Iris Gorfinkel is a General Practitioner, and Founder and Principal Investigator at PrimeHealth Clinical Research in Toronto, Ontario.
Medical documentation in primary care is a balancing act between promoting timely connection with patients and reducing clerical demands placed on physicians. Clinical notes contain increasingly less by way of narrative. They are often made up of time-saving digitized checklists of symptoms, physical findings, and treatments. Or the progress note may be a copy-and-pasted template. Both checklists and templates lessen the need for clinician typing and offer detailed notes within a few clicks.
Prior to the electronic medical record (EMR), hand-written or dictated notes would often relate a patient’s experience by quoting patients' descriptions of their symptoms. With the arrival of the EMR, doctors, most of whom had little typing experience, were abruptly confronted with having to type detailed patient encounters. The degree to which a clinician must type has since been correlated with physician burnout, which has risen sharply in conjunction with EMR utilization. ...continue reading →
Kirsten Patrick is Deputy Editor at CMAJ; she's currently attending the 31st International Conference on PharmacoEpidemiology &Therapeutic Risk Management (ICPE) in Boston
About a year ago I suggested "Big Medical Data" as a potential topic for a CMAJ editorial to our editors’ writing group. I remember receiving some blank looks that sounded a lot like “Weirdo!” In fact, that may well have been upon my return from the last ICPE, or perhaps it was a year before that when I came back from participating in the working group that produced The REporting of Studies Conducted Using Observational Routinely-Collected Health Data (RECORD) Statement. Anyway, there’s something about talking to people who are working with, and developing new ways of crunching, Big Data that gets me all fired up about it. I can see an exciting future full of possibilities and I want to evangelize.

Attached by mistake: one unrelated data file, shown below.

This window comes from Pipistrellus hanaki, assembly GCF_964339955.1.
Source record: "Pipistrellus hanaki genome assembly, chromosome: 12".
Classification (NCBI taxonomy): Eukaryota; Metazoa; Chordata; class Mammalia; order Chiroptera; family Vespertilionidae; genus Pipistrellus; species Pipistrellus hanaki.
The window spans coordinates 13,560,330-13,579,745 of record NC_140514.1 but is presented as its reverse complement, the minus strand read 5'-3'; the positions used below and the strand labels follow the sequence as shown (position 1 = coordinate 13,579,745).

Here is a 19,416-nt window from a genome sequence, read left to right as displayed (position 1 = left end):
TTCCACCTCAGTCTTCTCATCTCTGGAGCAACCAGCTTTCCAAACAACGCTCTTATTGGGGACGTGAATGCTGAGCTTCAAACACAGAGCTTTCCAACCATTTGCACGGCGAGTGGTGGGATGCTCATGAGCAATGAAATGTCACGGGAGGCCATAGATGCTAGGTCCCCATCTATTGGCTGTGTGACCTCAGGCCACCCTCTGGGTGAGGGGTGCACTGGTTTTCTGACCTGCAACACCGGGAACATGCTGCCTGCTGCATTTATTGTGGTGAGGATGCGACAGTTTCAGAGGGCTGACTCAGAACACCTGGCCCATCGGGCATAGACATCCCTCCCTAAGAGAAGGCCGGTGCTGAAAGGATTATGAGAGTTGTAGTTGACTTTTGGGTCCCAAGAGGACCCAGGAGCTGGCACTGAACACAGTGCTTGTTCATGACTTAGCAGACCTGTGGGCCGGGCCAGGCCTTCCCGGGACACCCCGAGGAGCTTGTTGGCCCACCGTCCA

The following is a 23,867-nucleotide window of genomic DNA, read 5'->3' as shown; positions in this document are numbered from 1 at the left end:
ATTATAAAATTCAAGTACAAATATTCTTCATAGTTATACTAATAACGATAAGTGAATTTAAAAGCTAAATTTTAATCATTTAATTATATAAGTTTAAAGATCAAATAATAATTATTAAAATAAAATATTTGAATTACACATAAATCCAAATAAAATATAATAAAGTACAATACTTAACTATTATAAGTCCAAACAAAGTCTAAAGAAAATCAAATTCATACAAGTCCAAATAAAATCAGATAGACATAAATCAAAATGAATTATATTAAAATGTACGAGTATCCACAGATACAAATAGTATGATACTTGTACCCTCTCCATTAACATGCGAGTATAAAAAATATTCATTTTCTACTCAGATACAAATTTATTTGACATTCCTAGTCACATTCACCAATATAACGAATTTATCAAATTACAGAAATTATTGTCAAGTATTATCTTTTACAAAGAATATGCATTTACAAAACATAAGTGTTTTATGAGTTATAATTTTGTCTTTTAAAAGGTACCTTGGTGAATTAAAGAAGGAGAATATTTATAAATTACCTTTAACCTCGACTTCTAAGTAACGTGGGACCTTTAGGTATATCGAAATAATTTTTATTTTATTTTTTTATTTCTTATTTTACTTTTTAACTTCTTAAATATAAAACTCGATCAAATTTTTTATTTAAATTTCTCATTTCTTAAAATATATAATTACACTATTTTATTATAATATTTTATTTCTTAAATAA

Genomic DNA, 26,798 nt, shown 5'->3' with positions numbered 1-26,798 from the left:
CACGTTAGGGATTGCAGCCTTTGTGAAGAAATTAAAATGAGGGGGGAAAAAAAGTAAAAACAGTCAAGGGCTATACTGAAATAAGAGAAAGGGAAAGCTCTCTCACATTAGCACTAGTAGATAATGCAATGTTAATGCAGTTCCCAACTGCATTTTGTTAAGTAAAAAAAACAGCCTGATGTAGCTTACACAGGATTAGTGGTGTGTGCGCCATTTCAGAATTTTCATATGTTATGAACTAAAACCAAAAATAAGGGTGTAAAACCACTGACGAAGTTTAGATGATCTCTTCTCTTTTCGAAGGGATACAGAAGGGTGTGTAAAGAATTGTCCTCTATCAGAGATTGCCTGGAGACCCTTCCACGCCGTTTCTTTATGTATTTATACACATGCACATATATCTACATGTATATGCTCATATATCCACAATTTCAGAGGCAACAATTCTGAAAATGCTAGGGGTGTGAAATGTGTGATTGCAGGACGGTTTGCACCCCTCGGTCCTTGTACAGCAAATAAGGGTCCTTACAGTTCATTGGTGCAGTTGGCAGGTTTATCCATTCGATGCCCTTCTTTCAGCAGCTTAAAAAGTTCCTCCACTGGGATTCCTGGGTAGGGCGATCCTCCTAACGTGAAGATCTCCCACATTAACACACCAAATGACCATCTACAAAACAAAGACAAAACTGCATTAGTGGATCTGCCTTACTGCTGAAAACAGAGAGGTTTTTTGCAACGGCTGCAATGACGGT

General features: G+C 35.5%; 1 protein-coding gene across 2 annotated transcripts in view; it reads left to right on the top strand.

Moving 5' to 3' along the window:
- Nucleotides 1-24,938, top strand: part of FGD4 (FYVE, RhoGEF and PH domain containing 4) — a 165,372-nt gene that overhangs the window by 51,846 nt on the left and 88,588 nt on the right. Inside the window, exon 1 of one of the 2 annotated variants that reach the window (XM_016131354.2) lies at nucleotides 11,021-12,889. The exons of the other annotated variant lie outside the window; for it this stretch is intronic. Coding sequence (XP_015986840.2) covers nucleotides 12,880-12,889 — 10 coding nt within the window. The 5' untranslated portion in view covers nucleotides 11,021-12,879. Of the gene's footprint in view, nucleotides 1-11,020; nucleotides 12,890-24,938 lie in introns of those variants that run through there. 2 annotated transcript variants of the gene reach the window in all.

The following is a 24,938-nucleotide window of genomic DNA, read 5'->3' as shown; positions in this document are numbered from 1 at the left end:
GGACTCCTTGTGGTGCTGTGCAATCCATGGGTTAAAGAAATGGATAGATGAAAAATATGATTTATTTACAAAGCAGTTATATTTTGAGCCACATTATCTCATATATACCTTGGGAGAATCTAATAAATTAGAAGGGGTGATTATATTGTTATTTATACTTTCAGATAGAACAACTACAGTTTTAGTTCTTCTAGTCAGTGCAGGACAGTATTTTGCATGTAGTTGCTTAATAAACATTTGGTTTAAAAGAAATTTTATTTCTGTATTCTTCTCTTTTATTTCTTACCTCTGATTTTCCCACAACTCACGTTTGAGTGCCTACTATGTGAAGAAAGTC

In the first plenary session at ICPE yesterday, entitled “Computer Power and Human Reason: from calculation to judgement”, speakers seemed to be defending the role of the pharmacoepidemiologist now that crunching data with computer programs can tell us just about anything we need to know. What are the virtues of the human operator vs. computer systems? “Is it the pilot or the plane that’s critical for a successful flight?” ...continue reading →
Sudhir D'Souza is a semi-retired paediatrician practising in Ontario
“About 80 per cent of health data is captured in physicians’ offices. Electronic records connected to hospitals and provincial health databases will provide a comprehensive and secure picture of a patient’s health.”
Greg A. Reed, Former CEO of eHealth Ontario
What happens when you leave a clinic? Do you remain the ‘health information custodian’? Do the electronic charts move with the patients who follow you?
In January, I decided to leave a ‘turnkey’ clinic and start my own practice. To accommodate patients for whom location was paramount, I allowed my electronic practice records housed in a server located in my office to be amalgamated under an Application Service Provider (ASP) EMR – cloud based – with the rest of the physicians in the clinic space we had shared. ...continue reading →